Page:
Brain Damage (comics)

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Brain Damage was a British adult comic that was published monthly by Galaxy Publications (later Tristar Publications) and edited by Bill Hampton from 1989 to 1992.

Brain Damage was one of many comics emulating the success of Viz; however whereas most of its peers were crude, low-quality Viz imitiations, Brain Damage attempted to capture the quality end of the market, with contributions from recognised cartoonists and satirists and a strong element of UK alternative politics. In this way, it seemed to aspire to be a modern-day Oz. Many issues contained a central theme around which strips were supposed to focus, and each covers featured an unnamed mascot which vaguely resembled the 1980s children's TV puppet Gilbert the Alien.

Its sibling titles included the direct Viz clone Gas and reprint anthology Talking Turkey.

Brain Damage was published until volume 3, number 4 (issue 28), and was then replaced with Elephant Parts which abandoned the political aspects in favour of surreal nonsense. Elephant Parts supposedly incorporated "The Damage", but as it was printed on different paper stock and with a markedly changed editorial, was effectively a different magazine. Elephant Parts was printed for a few months.

As of June 18, 2009, all rights to the Brain Damage comic series were acquired by Untitled Project Productions in Brooklyn, NY. The intent is to produce a series of half-hour animated TV shows. Currently in production, an animated pilot show is expected towards the end of 2009.

Repeating strips included:

  • Andy The Anarchist by Anthony Smith - a stereotyped anarchist
  • Arseover Tit by Hunt Emerson - a two-headed creature called Alf (as in "half and half") and his adventures in society. Usually Alf would get mangled after failing to decide which way to jump from an oncoming attack due to having two heads
  • Cameraman by Stevie Best - a cynical day-to-day story of a paparazzo (tabloid photographer)
  • Hell's Rotarians by unknown - setting septuagenarian Rotarians as Hells Angels
  • Home Front by John Erasmus - a strip involving a mother and son, the mother being a cheerful psychopath who caused carnage each issue (and embarrassing her son).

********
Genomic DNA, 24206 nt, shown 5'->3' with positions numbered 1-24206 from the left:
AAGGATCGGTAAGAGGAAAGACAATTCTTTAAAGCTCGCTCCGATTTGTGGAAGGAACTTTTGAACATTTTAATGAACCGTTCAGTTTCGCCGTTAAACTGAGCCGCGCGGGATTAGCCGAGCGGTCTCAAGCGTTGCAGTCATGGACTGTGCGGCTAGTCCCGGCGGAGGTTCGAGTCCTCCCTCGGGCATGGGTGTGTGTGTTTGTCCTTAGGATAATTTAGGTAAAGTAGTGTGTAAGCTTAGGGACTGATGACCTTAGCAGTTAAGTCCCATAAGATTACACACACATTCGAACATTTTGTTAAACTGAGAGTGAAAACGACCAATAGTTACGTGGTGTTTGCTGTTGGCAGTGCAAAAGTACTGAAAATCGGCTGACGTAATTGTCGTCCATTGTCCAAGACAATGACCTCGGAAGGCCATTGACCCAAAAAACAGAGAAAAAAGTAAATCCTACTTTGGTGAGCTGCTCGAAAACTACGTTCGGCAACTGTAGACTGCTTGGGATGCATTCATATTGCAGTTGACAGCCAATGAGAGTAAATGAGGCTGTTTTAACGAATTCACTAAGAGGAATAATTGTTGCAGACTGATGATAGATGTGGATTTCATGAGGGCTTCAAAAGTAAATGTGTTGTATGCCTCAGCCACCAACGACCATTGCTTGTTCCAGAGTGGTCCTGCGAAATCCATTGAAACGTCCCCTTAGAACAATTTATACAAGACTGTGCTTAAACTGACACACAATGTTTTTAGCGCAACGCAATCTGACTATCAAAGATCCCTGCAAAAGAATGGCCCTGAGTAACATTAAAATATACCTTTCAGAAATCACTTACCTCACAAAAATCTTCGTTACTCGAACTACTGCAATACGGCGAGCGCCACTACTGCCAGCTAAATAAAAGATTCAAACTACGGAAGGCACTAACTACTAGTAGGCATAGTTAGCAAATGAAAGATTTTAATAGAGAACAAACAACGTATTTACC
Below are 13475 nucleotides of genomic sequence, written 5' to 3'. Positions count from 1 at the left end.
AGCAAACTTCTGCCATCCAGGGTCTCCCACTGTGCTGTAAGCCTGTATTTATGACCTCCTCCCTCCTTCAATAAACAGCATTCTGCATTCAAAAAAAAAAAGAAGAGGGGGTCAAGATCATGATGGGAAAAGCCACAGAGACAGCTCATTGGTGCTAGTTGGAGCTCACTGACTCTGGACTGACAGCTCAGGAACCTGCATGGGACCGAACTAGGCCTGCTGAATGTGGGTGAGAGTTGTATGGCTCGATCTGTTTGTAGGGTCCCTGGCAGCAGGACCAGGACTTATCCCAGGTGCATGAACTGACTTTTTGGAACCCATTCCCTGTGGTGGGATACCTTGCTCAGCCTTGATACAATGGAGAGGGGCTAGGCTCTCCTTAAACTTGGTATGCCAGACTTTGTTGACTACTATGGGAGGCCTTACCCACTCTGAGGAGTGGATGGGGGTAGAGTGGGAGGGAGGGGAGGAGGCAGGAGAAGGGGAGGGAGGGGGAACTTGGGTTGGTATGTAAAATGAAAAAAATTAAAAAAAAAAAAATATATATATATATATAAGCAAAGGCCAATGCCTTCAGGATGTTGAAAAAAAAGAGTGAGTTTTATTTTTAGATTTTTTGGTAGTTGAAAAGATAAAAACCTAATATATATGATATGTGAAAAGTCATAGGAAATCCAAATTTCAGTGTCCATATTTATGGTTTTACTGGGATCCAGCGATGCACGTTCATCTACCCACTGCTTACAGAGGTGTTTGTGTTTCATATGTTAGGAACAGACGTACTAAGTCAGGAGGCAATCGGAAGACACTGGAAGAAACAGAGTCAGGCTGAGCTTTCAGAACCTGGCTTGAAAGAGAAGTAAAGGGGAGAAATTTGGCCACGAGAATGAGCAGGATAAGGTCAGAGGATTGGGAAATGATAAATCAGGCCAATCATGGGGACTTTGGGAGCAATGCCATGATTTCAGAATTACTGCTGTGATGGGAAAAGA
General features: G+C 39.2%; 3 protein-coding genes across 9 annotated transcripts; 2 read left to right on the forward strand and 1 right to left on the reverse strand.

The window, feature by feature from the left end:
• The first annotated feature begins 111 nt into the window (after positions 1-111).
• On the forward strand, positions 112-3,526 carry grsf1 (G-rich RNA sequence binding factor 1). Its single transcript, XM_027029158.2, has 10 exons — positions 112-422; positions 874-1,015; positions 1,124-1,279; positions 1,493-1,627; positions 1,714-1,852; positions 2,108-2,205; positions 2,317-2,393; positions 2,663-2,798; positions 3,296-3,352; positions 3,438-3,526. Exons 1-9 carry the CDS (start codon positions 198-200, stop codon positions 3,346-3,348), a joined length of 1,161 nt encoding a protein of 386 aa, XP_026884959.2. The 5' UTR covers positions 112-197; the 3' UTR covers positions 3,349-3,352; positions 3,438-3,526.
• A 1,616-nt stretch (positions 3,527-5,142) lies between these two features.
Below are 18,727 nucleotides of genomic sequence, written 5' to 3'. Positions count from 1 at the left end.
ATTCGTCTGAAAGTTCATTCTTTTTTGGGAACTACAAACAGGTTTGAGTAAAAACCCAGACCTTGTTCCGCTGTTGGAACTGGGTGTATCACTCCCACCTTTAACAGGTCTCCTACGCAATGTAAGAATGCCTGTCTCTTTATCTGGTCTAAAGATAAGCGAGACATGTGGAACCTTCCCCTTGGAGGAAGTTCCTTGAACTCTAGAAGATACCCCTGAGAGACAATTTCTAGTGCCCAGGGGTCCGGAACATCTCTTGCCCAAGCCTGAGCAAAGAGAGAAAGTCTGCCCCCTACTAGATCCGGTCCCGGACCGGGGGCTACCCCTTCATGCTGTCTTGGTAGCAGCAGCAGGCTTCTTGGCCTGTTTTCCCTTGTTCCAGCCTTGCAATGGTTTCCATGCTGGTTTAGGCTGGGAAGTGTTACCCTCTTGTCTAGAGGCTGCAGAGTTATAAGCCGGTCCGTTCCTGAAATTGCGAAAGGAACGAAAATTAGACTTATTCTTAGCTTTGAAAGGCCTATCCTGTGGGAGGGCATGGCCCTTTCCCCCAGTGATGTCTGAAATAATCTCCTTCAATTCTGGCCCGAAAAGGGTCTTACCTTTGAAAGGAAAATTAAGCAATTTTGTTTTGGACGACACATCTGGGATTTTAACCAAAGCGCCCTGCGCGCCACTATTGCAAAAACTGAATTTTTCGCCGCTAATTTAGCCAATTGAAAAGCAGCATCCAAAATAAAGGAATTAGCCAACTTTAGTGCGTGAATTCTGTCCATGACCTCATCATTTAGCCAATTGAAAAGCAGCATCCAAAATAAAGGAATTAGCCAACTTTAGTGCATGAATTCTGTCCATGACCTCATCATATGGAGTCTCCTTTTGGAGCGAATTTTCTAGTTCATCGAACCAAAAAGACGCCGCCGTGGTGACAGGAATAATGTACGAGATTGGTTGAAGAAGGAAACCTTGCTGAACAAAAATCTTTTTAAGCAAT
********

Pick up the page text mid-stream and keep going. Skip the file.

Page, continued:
• Rymeword Scrubs by Doug Cameron and Ben Norris - a prison to house cartoon characters with rhyming names (e.g. David Fottom, with a talking bottom)
  • The Striker Wore Pink Knickers by Tony Husband and Ron Tiner- a pastiche of Roy of the Rovers type strips about a girl playing professional football posing as a man. The strip went out with a bang, with all main characters realising they were homosexual and being murdered by a skinhead
  • The Watchdogs by Tony Reeve - two cartoon dogs, based on Douglas Hurd Conservative Home, then Foreign, Secretary in this period and Mary Whitehouse, the Christian morality campaigner.
  • Sam Shovel by Kev F. Sutherland - pun-filled detective parody in style of Jim Steranko's early graphic novel Chandler
  • Watch With Mutha by Doug Cameron and Ben Norris - one-off strips ridiculing children's television with adult themes
  • We Ran The World by Andy Oldfield and Mike Roberts - a lavish colour strip containing analysis of British culture and history from a left-wing (and often Marxist) perspective. Two recurring characters were a teenage skinhead indoctrinated by tabloid newspapers and his world-wise grandfather (who had fought against Oswald Mosley)
  • Wildtrouser Hall by Cluff – about an aristocratic family playing on the perception of arsitocrats as psychopathic Nazi parasites
  • The Andy Oldfield Column - political rants accompanied by satire cartoons by Clive Wakfer
  • Edith Appleby: O.A.P. Warrior by David Leach - a little old lady in a nursing home becomes a vigilante after the murder of a number of her friends at the hands of the home's corrupt staff. Written as a series, alas only two episodes were published before the magazine's closure.
  • Diary of a Mad Housewifeby Neil Nixon/ Stanley Manly - the surreal rantings of a married woman, written as a diary entry and appearing regularly in Elephant Parts. Nixon wrote prose pieces and items for all the Galaxy adult humour titles, including some repeating ideas, but this was his only regular strip.